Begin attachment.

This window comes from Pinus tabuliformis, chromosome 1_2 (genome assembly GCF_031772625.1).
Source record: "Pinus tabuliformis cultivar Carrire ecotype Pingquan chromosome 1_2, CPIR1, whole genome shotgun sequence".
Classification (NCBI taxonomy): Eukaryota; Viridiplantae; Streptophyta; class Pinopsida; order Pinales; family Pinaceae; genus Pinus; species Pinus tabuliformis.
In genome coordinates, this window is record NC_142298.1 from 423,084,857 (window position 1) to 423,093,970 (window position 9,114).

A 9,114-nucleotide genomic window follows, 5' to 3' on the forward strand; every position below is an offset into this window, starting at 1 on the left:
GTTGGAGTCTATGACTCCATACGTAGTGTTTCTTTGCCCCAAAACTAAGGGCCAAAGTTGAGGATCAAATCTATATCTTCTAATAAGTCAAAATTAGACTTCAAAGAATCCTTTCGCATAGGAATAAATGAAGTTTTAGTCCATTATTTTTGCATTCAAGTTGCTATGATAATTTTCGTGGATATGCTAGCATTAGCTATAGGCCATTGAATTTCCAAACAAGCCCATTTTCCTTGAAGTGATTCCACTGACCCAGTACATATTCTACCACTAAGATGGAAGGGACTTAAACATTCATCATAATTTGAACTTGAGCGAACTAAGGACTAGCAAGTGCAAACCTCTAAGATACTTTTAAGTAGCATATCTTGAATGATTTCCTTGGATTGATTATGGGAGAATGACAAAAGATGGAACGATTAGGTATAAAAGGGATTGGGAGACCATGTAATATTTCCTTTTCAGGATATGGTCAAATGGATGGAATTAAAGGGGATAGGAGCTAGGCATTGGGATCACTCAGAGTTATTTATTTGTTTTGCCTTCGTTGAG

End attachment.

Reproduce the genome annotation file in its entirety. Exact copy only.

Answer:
This window comes from Pinus tabuliformis, chromosome 1_2 (genome assembly GCF_031772625.1).
Source record: "Pinus tabuliformis cultivar Carrire ecotype Pingquan chromosome 1_2, CPIR1, whole genome shotgun sequence".
Classification (NCBI taxonomy): Eukaryota; Viridiplantae; Streptophyta; class Pinopsida; order Pinales; family Pinaceae; genus Pinus; species Pinus tabuliformis.
In genome coordinates, this window is record NC_142298.1 from 423,084,857 (window position 1) to 423,093,970 (window position 9,114).

A 9,114-nucleotide genomic window follows, 5' to 3' on the forward strand; every position below is an offset into this window, starting at 1 on the left:
GTTGGAGTCTATGACTCCATACGTAGTGTTTCTTTGCCCCAAAACTAAGGGCCAAAGTTGAGGATCAAATCTATATCTTCTAATAAGTCAAAATTAGACTTCAAAGAATCCTTTCGCATAGGAATAAATGAAGTTTTAGTCCATTATTTTTGCATTCAAGTTGCTATGATAATTTTCGTGGATATGCTAGCATTAGCTATAGGCCATTGAATTTCCAAACAAGCCCATTTTCCTTGAAGTGATTCCACTGACCCAGTACATATTCTACCACTAAGATGGAAGGGACTTAAACATTCATCATAATTTGAACTTGAGCGAACTAAGGACTAGCAAGTGCAAACCTCTAAGATACTTTTAAGTAGCATATCTTGAATGATTTCCTTGGATTGATTATGGGAGAATGACAAAAGATGGAACGATTAGGTATAAAAGGGATTGGGAGACCATGTAATATTTCCTTTTCAGGATATGGTCAAATGGATGGAATTAAAGGGGATAGGAGCTAGGCATTGGGATCACTCAGAGTTATTTATTTGTTTTGCCTTCGTTGAG